#IVTEAM #Intravenous literature: Kear, T., Evans, E., Hain, D., Schrauf, C. and Dork, L. (2013) Patients’ perceptions of hemodialysis catheter care practices at home before and after eliminating a protective dressing and implementing a showering protocol. Journal of Infection Prevention. 14(6), p.208-212.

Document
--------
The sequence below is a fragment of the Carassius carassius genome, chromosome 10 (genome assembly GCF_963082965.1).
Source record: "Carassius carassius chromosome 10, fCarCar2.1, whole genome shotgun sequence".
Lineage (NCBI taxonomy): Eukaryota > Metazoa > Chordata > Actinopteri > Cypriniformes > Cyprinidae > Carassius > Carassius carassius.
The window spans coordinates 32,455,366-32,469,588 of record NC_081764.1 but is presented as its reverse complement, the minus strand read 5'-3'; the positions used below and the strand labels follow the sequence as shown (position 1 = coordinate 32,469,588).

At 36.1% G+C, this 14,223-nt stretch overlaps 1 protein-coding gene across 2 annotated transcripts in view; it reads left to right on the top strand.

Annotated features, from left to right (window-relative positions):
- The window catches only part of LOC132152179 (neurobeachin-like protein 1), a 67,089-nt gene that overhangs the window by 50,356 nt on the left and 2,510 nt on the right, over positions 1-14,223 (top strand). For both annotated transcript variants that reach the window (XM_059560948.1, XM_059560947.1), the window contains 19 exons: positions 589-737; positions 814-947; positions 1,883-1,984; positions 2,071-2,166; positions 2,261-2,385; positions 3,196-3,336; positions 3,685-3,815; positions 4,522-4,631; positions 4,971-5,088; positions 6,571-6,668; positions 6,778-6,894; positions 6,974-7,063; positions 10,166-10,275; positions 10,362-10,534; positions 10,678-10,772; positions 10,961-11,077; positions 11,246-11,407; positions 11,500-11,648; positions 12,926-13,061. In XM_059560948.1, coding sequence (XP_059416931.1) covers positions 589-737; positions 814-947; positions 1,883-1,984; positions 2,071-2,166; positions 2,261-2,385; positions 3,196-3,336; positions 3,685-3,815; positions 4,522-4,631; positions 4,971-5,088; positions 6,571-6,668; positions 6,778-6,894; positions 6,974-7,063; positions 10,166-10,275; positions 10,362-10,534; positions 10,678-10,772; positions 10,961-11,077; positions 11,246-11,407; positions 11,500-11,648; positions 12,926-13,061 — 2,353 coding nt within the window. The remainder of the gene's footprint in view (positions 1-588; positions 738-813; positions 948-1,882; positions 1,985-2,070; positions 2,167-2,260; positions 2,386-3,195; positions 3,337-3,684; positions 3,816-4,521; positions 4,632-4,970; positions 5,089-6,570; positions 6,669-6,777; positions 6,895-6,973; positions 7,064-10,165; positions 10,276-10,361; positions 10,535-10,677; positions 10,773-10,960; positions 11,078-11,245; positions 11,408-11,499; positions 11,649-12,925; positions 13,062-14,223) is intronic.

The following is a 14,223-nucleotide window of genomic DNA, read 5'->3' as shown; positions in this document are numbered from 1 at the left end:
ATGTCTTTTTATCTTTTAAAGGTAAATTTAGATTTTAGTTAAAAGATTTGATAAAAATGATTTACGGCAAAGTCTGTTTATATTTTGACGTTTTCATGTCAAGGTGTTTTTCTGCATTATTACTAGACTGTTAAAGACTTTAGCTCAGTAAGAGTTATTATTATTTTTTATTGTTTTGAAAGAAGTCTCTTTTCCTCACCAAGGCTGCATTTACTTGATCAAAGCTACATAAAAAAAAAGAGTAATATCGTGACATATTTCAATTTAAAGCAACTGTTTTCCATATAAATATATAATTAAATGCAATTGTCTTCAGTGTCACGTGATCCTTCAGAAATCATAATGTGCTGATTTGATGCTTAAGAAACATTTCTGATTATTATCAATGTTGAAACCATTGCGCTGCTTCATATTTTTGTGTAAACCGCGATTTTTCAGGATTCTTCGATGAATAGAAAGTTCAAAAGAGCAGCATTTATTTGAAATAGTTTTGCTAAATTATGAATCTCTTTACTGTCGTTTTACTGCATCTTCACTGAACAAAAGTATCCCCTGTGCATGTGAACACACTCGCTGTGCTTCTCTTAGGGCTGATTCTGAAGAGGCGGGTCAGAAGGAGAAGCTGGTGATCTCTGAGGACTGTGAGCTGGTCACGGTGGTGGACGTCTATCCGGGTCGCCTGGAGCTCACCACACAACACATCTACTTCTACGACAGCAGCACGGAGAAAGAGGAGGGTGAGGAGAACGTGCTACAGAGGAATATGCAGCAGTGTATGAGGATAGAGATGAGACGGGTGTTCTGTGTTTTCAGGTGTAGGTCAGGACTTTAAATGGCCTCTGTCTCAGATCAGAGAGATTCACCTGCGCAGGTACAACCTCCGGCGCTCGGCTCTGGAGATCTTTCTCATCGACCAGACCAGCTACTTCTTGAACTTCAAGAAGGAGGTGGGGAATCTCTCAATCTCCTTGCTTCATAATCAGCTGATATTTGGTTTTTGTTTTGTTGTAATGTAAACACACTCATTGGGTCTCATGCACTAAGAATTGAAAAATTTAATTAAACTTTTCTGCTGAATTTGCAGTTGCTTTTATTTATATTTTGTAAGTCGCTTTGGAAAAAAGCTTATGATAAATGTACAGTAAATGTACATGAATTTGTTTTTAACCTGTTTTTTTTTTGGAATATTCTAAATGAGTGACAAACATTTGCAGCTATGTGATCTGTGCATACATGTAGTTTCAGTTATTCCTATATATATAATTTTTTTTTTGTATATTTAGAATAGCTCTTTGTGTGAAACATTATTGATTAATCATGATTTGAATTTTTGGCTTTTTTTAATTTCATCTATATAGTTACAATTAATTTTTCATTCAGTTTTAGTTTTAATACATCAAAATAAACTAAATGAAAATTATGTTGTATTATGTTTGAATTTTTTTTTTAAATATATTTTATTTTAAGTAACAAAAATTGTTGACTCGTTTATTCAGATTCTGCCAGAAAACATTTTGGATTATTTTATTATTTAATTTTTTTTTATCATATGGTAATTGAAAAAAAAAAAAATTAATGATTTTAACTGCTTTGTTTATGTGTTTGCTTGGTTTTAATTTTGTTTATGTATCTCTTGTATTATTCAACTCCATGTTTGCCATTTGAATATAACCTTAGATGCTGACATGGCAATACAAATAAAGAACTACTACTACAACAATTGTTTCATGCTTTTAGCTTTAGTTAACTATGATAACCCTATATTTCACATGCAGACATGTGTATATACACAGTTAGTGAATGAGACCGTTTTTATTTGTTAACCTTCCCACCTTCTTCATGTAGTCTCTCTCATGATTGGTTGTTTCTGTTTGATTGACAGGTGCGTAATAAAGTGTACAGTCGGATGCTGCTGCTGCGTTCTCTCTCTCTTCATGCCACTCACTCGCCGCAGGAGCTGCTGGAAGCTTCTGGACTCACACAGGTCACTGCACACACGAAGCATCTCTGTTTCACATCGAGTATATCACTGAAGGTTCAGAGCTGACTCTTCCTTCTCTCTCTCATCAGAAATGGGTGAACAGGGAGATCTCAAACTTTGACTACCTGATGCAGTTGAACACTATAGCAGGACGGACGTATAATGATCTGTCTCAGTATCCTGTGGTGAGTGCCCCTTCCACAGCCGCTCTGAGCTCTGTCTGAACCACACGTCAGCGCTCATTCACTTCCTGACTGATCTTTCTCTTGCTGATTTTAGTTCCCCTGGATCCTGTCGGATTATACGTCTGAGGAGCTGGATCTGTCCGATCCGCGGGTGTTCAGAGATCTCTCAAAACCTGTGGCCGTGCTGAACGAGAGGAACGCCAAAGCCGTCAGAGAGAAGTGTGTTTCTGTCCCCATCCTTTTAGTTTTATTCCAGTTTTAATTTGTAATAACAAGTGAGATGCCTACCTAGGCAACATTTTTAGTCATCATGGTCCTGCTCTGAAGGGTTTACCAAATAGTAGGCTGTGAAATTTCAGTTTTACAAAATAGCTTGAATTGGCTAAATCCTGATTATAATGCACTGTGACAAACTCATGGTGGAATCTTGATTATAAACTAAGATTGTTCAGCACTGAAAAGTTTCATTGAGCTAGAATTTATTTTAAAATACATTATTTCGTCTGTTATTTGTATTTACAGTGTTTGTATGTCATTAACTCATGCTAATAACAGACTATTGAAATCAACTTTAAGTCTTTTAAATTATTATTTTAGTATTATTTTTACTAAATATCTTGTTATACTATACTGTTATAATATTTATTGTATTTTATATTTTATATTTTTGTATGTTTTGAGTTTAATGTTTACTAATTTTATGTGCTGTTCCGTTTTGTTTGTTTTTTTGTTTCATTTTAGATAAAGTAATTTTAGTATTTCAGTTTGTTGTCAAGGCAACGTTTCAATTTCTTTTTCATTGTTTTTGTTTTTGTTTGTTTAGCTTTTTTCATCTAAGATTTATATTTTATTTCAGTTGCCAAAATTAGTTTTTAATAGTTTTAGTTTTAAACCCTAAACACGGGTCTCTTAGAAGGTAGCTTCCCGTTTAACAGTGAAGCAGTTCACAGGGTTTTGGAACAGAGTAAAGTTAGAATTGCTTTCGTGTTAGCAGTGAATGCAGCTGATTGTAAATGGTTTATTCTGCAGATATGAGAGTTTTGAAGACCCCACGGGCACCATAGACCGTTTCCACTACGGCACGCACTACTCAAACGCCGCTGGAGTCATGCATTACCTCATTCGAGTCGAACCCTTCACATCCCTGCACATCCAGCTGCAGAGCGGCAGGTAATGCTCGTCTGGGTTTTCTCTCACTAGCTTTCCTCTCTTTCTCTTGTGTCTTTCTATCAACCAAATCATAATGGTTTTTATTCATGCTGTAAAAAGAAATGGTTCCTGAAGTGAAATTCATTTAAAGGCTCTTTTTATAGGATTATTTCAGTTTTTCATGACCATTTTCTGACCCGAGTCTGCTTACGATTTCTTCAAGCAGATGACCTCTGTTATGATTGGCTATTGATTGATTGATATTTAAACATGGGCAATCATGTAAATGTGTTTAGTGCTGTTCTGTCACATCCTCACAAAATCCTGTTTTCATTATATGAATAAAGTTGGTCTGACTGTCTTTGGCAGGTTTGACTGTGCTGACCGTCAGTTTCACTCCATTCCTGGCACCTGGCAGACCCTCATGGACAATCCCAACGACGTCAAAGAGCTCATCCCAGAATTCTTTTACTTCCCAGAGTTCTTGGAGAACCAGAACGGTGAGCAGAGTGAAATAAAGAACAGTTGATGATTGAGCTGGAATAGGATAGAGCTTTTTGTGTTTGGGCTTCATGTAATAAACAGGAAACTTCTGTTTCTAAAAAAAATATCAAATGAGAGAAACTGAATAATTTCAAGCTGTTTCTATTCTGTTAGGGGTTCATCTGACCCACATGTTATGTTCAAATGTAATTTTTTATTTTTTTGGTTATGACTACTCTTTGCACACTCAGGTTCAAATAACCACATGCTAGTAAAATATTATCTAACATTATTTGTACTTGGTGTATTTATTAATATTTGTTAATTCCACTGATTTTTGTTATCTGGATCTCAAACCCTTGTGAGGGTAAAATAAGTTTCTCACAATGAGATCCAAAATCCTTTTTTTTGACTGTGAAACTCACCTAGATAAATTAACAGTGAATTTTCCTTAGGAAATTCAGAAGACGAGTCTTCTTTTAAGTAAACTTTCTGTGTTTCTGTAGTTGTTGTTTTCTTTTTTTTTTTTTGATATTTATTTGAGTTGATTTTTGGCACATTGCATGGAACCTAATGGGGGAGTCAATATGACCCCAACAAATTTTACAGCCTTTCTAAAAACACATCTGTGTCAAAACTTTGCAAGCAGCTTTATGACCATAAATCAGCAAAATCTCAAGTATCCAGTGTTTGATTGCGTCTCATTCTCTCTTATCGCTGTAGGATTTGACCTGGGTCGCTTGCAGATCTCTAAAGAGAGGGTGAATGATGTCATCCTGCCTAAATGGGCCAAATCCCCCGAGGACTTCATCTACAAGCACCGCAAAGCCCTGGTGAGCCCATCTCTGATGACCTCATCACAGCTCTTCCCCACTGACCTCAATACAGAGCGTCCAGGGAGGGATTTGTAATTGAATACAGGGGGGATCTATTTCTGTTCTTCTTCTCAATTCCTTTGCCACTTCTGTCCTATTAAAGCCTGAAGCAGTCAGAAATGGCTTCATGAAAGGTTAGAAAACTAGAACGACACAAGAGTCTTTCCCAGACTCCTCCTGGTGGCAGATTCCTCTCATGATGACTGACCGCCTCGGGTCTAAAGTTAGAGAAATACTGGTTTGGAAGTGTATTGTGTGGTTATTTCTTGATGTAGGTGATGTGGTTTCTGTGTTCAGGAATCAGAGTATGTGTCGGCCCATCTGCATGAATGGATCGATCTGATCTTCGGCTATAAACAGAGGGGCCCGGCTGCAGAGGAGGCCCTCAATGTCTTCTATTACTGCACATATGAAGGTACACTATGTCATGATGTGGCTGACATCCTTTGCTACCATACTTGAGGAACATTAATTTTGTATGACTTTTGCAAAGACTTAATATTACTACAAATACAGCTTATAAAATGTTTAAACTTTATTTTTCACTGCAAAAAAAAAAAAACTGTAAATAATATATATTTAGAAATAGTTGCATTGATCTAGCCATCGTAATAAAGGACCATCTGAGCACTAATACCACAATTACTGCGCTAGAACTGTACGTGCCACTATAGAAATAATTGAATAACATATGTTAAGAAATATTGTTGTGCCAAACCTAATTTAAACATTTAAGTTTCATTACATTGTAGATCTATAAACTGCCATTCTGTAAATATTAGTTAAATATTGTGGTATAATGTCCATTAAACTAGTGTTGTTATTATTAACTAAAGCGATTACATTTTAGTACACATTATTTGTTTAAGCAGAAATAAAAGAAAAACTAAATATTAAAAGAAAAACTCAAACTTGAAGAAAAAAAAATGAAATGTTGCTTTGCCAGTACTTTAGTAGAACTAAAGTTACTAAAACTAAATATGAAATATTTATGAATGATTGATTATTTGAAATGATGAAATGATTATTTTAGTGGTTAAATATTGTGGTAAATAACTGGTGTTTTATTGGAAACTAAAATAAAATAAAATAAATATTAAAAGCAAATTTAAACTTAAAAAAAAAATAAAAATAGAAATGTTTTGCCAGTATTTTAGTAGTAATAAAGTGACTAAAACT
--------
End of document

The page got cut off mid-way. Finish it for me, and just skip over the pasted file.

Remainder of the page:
Catheter-related bloodstream infection is a major cause of patient morbidity, mortality, and cost for patients undergoing hemodialysis. Healthcare personnel have control over central venous catheter care in the healthcare setting, but patient practices in the home environment may play a role in catheter-related infections. This qualitative study investigated hemodialysis catheter-related care in the home environment and developed an understanding of the experience of catheter care for which patients were responsible. The themes that emerged from the data were perceptions of catheter care practices, feelings of freedom, fear, a few frustrations, and patient empowerment. The findings from the analysis provide a snapshot of the variability in catheter care practices in the home as self-reported by the patients undergoing hemodialysis before and after involvement in a protocol that eliminated the dressing over the catheter insertion site and taught participants ways to care for the site during showering. The data may be used to inform care that decreases catheter-related infections, to describe the impact of showering on catheter-related infections, and to influence patient adherence to best practices through enhanced patient empowerment, comfort, control, and perceptions of personal hygiene.